If you enjoy exercising before the sun rises or you are too busy to eat before heading to the gym, chances are you will have completed some fasted cardio. It is an exercise technique gaining many plaudits for the additional benefits that it can bring to your workout and this post will delve into how it works and whether or not science backs it up.
But, I here you ask, what is it?
The simple answer to this question is, “exercising when the body is in a fasted state,” and evidence from the British Journal of Nutrition shows that this type of exercise can burn up to 20% more fat than fed exercise.
When the body is in this fasted state and we exercise, we benefit from an increase in lipolysis (the process of burning fat). This is because body has no choice but to tap into stored sources of energy, such as fat molecules, to fuel the muscles and generate force as it cannot use any recently consumed energy.
In order to achieve this extra fat burn the body must be in a fasted state. However, this state doesn’t simply come when your stomach feels empty, as it takes around 8 hours of no eating for the body to enter into a fast.
This means exercise is being done when the body’s insulin level is at its low, baseline level and food is no longer being processed. This is an extremely important part of the theory as one of insulin’s vital roles relates to fat storage. Insulin inhibits the breakdown of fat and stimulates the creation of body fat, therefore, exercising while levels of this hormone are low means more fat can be broken down and used as fuel.
However, there is evidence to suggest that fasted cardio doesn’t work and that at best it delivers results that are comparable to fed cardio. One study in the International Journal of Sport Nutrition and Exercise Metabolism concluded that exercising in a fasted state does not increase fat loss and even recommends a light meal prior to exercise. Sadly, the body cannot be tricked into burning one type of fuel, namely fat, during a workout as energy systems in the body are a complex and dynamic system that depend on a wide range of variables.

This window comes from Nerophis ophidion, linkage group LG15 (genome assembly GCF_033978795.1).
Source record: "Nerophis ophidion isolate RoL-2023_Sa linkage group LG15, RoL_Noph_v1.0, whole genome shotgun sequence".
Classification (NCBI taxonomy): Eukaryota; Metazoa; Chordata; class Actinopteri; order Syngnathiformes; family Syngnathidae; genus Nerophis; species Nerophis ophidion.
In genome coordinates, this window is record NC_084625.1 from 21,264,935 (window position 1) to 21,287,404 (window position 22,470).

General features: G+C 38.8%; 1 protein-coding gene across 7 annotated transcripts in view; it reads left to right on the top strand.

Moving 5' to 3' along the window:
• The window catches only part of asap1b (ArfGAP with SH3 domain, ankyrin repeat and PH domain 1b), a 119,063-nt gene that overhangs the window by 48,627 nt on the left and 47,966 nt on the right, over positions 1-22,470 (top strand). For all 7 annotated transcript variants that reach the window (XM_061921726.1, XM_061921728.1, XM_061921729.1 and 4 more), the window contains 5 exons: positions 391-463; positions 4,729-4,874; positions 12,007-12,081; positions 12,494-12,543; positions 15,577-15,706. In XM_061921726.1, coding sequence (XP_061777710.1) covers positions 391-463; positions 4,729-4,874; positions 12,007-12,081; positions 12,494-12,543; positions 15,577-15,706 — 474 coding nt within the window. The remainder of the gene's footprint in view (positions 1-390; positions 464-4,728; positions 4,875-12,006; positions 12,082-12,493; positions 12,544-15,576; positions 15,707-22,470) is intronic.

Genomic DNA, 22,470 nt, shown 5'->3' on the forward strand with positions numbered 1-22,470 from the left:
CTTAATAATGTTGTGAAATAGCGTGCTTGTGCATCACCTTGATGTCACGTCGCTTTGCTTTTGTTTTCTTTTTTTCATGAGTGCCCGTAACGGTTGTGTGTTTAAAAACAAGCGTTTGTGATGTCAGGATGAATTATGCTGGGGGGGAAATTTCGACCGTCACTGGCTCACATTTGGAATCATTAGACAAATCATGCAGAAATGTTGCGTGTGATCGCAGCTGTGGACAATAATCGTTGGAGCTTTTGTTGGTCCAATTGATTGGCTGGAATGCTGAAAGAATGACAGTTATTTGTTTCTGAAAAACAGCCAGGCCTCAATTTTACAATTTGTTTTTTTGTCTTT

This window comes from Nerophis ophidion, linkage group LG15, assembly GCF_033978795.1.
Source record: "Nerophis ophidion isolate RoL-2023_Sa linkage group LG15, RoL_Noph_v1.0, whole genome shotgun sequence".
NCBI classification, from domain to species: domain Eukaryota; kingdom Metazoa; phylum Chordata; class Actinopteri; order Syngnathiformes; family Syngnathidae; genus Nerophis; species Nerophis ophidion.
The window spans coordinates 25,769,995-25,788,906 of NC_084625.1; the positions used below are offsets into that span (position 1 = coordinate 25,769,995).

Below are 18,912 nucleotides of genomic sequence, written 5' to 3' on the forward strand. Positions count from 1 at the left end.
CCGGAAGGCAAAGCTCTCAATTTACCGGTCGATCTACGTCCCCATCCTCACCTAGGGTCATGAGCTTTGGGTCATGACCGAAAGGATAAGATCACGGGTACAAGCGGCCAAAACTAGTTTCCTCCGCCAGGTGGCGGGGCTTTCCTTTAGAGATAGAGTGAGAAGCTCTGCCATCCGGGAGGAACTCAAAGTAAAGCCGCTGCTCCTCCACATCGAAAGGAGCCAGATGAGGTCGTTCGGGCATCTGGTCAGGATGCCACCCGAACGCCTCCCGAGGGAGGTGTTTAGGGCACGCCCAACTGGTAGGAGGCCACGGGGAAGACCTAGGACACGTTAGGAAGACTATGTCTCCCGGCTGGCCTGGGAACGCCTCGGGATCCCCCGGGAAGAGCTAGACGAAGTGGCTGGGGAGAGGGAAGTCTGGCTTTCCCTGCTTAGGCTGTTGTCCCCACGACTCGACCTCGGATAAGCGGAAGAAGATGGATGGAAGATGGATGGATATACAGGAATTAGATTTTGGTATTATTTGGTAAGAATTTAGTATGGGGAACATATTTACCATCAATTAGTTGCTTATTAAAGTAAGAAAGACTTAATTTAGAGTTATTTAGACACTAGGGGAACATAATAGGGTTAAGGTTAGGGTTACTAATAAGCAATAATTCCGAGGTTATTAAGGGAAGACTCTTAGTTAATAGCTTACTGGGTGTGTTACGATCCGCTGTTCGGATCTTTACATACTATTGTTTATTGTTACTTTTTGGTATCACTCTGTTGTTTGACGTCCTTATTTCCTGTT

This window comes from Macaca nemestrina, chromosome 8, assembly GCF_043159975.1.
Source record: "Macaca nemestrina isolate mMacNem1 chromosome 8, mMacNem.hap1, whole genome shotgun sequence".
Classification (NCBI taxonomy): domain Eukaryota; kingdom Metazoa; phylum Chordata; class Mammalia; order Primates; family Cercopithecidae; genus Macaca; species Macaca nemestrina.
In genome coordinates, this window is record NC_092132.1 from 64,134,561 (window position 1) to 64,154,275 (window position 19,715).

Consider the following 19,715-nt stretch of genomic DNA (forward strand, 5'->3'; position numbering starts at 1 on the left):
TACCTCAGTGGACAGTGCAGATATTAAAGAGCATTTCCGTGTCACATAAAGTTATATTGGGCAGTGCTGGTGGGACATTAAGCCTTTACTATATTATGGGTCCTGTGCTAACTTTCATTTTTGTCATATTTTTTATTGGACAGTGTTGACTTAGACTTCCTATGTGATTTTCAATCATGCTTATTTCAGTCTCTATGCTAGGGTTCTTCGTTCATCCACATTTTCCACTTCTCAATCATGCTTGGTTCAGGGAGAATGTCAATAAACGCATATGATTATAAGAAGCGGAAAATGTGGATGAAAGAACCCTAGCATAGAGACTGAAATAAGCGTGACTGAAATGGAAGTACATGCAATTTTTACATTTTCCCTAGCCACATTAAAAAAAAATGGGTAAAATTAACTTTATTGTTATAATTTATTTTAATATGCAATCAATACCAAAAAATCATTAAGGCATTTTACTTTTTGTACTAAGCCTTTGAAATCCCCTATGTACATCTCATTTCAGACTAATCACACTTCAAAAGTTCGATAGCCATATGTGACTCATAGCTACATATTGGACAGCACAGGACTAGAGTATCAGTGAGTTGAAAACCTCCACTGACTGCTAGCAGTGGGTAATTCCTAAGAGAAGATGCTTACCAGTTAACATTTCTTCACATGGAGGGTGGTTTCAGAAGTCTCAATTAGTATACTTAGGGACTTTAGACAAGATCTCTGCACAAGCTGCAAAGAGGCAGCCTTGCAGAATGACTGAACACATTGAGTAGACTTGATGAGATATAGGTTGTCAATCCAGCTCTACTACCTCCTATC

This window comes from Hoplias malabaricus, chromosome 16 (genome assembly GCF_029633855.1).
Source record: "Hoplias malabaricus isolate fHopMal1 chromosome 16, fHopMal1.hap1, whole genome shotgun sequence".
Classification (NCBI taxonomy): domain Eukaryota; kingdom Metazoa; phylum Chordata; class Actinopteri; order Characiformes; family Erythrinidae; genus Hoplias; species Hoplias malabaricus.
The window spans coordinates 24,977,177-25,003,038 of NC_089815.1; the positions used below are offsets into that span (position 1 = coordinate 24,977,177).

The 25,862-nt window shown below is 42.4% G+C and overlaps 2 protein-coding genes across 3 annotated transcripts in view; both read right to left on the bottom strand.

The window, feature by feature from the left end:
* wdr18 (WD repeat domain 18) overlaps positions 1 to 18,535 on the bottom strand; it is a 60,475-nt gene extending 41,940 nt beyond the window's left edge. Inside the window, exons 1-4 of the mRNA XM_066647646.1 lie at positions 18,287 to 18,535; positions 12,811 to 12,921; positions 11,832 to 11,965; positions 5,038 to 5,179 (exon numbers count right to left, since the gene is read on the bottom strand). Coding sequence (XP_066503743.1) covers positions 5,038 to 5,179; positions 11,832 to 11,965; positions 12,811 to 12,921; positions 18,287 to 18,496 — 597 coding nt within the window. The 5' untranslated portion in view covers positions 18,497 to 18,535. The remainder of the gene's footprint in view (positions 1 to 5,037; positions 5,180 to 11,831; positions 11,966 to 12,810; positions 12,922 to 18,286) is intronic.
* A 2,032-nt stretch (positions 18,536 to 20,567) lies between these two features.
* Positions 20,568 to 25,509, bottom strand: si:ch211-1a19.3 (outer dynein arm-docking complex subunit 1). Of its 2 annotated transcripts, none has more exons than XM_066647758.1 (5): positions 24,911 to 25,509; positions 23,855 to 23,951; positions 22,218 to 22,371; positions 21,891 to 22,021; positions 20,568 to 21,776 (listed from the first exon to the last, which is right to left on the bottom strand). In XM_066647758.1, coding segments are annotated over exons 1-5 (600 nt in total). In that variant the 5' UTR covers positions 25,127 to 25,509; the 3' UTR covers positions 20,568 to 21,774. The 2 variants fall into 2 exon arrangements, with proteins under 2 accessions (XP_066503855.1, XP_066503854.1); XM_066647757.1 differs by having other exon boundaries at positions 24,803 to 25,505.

“When the body is in this fasted state and we exercise, we benefit from an increase in lipolysis (the process of burning fat)”
Another question to ask is, can you push as hard during a workout when you haven’t eaten compared to when you have? High intensity training will not only burn more calories during your workout, it will also cause more calories to be burnt post workout and lead to a greater calorie deficit which in turn will lead to weight loss.
The important thing to take away from this post is that new health and fitness trends will always appear but one thing will not change – there is no magic formula or short cut to reaching your goals and success relies entirely upon hard work and taking care of the simple things such as pushing as hard as you can during training sessions, accompanying this with the correct nutrition and good levels of sleep.
Favourite film: Jarhead
Favourite food: Panang Curry
Latest posts by Joe Dynes (see all)
- Eating on the Go in London - August 21, 2019
- Why am I Tracking Calories and Still Not Losing Weight? - July 17, 2019
- Are My Health Goals Realistic? - May 15, 2019